WordPress started out as a blogging platform. It first had only one type of content entries called Posts. By default, posts are based on dates like news or entries in a diary.
As WordPress grew beyond simple blogs its developers realized they need to provide another type of content. This is when they created Pages. A page is not bound to a specific date and its content is usually relevant for a longer time, like an “About Us” page, for example.
In WordPress, Posts and Pages are the built-in post types. You can also create your own, custom post types for literally any type of content you want.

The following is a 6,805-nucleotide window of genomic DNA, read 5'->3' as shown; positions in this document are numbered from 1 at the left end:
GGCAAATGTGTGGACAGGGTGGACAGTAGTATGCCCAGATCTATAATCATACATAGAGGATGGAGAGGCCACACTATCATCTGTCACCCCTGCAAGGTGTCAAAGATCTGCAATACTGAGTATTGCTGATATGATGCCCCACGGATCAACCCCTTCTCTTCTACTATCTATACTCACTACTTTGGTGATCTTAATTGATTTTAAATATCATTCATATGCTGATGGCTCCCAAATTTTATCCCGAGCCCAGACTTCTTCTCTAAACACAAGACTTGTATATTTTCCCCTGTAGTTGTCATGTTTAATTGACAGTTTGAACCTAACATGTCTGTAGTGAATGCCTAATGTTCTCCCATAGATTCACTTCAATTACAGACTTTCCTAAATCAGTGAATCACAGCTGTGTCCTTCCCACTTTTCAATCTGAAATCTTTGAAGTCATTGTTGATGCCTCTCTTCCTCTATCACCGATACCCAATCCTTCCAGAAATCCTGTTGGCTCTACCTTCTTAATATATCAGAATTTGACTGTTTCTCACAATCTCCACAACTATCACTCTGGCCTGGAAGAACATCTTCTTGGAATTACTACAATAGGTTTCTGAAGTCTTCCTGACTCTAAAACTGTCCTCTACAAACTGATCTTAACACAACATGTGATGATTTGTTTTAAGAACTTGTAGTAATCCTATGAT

Post and Pages have some standard fields for storing main information: title, main content, date, author, and others. However, as WordPress evolved, it added the possibility of creating custom fields for posts. You can create your own custom fields to add literally any type of additional information to your posts.
Finally, to help you organize your content, WordPress allows you to categorize it by using taxonomies. Blog posts provide you with Tags and Categories, the two built-in taxonomies. You can also create your own custom taxonomies.
- Using Custom Fields vs. Taxonomy
- Conditionally Display Custom Fields in WordPress Backend
- Using Post Reference Field to Set-Up One-to-Many Relationships
- Adding a Custom Taxonomy to WooCommerce Products
- How Content is Displayed
- Adding Custom Posts
- When and Why You Should Use Custom Types
- Creating a Custom Taxonomy
- Creating Custom Fields
- Creating a Custom Post Type
- Convert existing custom types and fields to Types control
- Limitations on HTML Content in Post Fields